Bruce was appointed manager of Hull City and led the club to two promotions to the Premier League and the 2014 FA Cup Final before leaving in July 2016. Again after short spells with Aston Villa and Sheffield Wednesday, he joined Newcastle United in 2019.

The side struggled but survived through some rough seasons until the club’s takeover by the Public Investment Fund. In February 2022, Bruce took over as manager of West Bromwich Albion but got dismissed in October due to a poor start to the 2022–23 season.

5. Sam Allardyce- 537 games

Some unique managers in English football are remembered for their “exceptional” profiles. Some of them were serial winners, winning trophies, and others working on a shoestring budget, keeping the hopes of a county alive with their inspiring management skills.

Big Sam is one of those managers who has had a noteworthy characteristic associated with him throughout his managerial career. At first, with sides like Notts County, Bolton Wanderers, and West Ham United, he was successful in earning each of them divisional promotions.

With Bolton, in 2001, he led the club to promotion out of the First Division via the play-offs, a League Cup final, and UEFA Cup qualification. At West Ham, he got criticized for his playing style. Allardyce thus joined forces with Sunderland in October 2015, saving them from relegation. Emerging as his new pattern, Sam then helped Crystal Palace similarly survive in 2016.

His charm, unfortunately, withered away while managing West Bromwich Albion from 2020 to 2021. This event marked Allardyce’s first relegation from the Premier League in his career. After that spell, Allardyce hasn’t taken up another job yet.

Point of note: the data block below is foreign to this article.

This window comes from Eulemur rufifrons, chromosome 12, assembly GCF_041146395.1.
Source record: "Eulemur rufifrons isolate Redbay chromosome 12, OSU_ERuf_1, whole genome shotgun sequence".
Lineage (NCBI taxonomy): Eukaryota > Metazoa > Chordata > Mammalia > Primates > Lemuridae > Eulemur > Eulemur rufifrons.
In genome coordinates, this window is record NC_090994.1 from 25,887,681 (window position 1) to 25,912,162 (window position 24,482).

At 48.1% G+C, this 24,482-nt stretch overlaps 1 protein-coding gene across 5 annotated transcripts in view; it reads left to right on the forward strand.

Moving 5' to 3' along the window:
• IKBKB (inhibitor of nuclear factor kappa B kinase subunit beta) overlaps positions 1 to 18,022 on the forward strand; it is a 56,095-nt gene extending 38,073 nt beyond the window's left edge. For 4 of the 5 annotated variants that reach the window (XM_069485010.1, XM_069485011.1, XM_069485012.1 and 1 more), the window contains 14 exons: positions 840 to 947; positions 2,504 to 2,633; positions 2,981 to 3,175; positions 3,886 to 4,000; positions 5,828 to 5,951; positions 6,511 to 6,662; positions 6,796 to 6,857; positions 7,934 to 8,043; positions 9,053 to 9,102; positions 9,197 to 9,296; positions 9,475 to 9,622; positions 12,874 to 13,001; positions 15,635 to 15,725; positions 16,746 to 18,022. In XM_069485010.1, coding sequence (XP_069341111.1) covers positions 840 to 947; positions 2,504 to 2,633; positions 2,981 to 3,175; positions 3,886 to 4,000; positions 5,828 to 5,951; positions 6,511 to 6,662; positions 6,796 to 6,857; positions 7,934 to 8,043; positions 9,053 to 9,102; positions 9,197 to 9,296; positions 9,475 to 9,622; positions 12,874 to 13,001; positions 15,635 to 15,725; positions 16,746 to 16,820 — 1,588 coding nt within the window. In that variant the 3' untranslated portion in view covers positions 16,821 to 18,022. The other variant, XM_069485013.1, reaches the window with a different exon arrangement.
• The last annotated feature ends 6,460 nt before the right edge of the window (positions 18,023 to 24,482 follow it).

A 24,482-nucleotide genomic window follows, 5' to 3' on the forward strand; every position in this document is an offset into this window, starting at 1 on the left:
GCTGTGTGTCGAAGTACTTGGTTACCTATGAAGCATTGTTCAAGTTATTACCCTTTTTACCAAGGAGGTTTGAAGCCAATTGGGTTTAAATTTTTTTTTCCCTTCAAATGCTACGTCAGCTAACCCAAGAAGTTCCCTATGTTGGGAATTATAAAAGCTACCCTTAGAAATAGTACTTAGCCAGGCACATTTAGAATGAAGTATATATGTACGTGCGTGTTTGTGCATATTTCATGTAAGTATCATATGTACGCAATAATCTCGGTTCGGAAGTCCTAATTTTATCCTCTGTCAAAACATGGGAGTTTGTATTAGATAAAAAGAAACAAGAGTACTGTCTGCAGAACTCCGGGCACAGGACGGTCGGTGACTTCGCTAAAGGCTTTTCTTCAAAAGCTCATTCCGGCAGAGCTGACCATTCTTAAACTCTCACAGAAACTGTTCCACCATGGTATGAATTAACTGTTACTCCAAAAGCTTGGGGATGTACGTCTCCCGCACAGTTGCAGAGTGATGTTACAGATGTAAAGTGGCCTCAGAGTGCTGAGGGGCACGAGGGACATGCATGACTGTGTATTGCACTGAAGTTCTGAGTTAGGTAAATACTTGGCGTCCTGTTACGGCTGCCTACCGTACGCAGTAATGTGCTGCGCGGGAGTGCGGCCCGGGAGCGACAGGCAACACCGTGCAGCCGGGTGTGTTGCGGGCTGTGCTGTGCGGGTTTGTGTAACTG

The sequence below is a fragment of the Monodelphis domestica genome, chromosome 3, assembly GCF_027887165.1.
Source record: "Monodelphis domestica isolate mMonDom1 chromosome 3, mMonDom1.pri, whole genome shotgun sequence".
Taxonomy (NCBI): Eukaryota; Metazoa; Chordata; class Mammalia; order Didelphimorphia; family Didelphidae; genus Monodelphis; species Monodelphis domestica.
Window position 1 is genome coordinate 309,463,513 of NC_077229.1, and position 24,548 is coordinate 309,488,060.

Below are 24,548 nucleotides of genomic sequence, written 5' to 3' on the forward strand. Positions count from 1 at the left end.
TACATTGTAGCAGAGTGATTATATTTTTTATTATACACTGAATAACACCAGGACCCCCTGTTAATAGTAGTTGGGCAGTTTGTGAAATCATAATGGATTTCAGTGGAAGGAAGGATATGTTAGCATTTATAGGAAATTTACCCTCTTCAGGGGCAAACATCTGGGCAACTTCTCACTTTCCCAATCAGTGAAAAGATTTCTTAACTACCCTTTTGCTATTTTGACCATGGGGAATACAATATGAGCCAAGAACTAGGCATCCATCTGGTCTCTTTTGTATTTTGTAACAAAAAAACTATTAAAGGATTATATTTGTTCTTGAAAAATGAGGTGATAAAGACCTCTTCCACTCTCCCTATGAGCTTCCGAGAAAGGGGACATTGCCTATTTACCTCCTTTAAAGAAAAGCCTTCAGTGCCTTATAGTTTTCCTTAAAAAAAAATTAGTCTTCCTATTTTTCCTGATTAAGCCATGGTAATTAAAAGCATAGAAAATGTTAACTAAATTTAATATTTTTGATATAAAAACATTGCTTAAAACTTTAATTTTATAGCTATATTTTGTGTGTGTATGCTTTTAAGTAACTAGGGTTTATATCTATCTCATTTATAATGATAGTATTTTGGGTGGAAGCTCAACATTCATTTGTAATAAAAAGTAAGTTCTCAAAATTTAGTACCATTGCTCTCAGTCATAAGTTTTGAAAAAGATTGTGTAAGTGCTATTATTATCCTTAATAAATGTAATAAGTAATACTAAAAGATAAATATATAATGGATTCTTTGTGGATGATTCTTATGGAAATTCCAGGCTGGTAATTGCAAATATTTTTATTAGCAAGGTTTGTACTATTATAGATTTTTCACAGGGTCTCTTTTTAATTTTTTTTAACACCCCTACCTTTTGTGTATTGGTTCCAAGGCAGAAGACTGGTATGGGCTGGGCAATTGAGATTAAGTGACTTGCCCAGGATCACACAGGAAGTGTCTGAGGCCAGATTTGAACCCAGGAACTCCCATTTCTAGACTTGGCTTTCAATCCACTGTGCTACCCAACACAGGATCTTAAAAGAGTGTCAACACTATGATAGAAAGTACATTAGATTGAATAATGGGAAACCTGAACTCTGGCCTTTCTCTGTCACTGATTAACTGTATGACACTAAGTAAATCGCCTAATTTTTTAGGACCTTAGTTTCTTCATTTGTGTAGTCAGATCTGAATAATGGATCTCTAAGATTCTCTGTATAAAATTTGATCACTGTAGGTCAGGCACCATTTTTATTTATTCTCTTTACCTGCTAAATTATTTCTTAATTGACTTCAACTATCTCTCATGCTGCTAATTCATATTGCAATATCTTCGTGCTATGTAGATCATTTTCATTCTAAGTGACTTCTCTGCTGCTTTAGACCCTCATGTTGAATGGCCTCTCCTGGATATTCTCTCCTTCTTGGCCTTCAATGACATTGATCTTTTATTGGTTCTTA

Allardyce has often been hailed for his modern, technology and statistics-centred approach to tactics. Pep Guardiola described Allardyce as a genius for his ability to save clubs from relegation.

3. Harry Redknapp – 641 games

When Harry Redknapp retired from football management in 2017, he left behind a legacy of his own. Having managed AFC Bournemouth, West Ham United, Portsmouth, Southampton, Tottenham Hotspur, Queens Park Rangers, and Birmingham City, his experience in the English top-flight with mostly midtable teams remains unmatched still.

Redknapp was instrumental in unleashing the potential of young academy players. Some became global superstars later, such as Michael Carrick, Joe Cole, Rio Ferdinand, and Frank Lampard. He reached his highs during his second spell at Portsmouth when the side managed to win the 2008 FA Cup. Then, during the 2009-10 season with Tottenham, Redknapp guided Spurs into the UEFA Champions League. He also won the Premier League Manager of the Season award that year.

4. David Moyes- 647 games

After concluding his career at Preston as a defender, Moyes assumed the role of a coach in the same outfit. The Scot worked his way up the ladder to becoming the assistant manager before taking over the duties of a manager in 1998.